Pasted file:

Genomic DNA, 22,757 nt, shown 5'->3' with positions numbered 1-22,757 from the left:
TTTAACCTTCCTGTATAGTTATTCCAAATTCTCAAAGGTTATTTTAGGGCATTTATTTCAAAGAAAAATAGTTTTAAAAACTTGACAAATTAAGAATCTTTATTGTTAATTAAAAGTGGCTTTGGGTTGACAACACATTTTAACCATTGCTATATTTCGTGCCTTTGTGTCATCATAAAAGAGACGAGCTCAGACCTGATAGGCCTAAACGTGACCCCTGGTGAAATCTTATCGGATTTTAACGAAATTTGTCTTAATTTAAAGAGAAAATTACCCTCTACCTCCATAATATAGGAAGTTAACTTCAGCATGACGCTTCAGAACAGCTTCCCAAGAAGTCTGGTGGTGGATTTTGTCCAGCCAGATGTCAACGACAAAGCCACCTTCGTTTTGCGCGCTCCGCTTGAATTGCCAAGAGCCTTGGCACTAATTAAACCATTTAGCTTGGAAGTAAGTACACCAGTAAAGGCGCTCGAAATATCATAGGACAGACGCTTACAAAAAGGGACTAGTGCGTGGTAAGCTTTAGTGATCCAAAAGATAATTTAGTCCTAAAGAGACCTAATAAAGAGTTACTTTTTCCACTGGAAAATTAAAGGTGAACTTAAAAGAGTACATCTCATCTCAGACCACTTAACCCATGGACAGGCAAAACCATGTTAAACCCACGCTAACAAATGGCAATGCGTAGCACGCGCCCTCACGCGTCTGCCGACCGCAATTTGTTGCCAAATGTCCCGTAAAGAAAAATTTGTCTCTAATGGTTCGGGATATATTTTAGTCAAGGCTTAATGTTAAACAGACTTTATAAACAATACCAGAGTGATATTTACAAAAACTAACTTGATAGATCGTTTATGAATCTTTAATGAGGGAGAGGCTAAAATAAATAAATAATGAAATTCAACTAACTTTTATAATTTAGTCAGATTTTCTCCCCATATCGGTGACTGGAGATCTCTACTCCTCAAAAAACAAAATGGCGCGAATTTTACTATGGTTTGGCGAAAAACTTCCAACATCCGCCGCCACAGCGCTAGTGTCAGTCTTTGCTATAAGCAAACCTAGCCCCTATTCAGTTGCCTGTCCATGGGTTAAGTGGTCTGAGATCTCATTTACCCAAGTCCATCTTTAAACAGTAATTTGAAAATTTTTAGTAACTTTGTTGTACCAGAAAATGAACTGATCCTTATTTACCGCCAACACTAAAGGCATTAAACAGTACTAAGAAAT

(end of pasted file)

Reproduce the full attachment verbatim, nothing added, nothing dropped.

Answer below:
Genomic DNA, 22,757 nt, shown 5'->3' with positions numbered 1-22,757 from the left:
TTTAACCTTCCTGTATAGTTATTCCAAATTCTCAAAGGTTATTTTAGGGCATTTATTTCAAAGAAAAATAGTTTTAAAAACTTGACAAATTAAGAATCTTTATTGTTAATTAAAAGTGGCTTTGGGTTGACAACACATTTTAACCATTGCTATATTTCGTGCCTTTGTGTCATCATAAAAGAGACGAGCTCAGACCTGATAGGCCTAAACGTGACCCCTGGTGAAATCTTATCGGATTTTAACGAAATTTGTCTTAATTTAAAGAGAAAATTACCCTCTACCTCCATAATATAGGAAGTTAACTTCAGCATGACGCTTCAGAACAGCTTCCCAAGAAGTCTGGTGGTGGATTTTGTCCAGCCAGATGTCAACGACAAAGCCACCTTCGTTTTGCGCGCTCCGCTTGAATTGCCAAGAGCCTTGGCACTAATTAAACCATTTAGCTTGGAAGTAAGTACACCAGTAAAGGCGCTCGAAATATCATAGGACAGACGCTTACAAAAAGGGACTAGTGCGTGGTAAGCTTTAGTGATCCAAAAGATAATTTAGTCCTAAAGAGACCTAATAAAGAGTTACTTTTTCCACTGGAAAATTAAAGGTGAACTTAAAAGAGTACATCTCATCTCAGACCACTTAACCCATGGACAGGCAAAACCATGTTAAACCCACGCTAACAAATGGCAATGCGTAGCACGCGCCCTCACGCGTCTGCCGACCGCAATTTGTTGCCAAATGTCCCGTAAAGAAAAATTTGTCTCTAATGGTTCGGGATATATTTTAGTCAAGGCTTAATGTTAAACAGACTTTATAAACAATACCAGAGTGATATTTACAAAAACTAACTTGATAGATCGTTTATGAATCTTTAATGAGGGAGAGGCTAAAATAAATAAATAATGAAATTCAACTAACTTTTATAATTTAGTCAGATTTTCTCCCCATATCGGTGACTGGAGATCTCTACTCCTCAAAAAACAAAATGGCGCGAATTTTACTATGGTTTGGCGAAAAACTTCCAACATCCGCCGCCACAGCGCTAGTGTCAGTCTTTGCTATAAGCAAACCTAGCCCCTATTCAGTTGCCTGTCCATGGGTTAAGTGGTCTGAGATCTCATTTACCCAAGTCCATCTTTAAACAGTAATTTGAAAATTTTTAGTAACTTTGTTGTACCAGAAAATGAACTGATCCTTATTTACCGCCAACACTAAAGGCATTAAACAGTACTAAGAAAT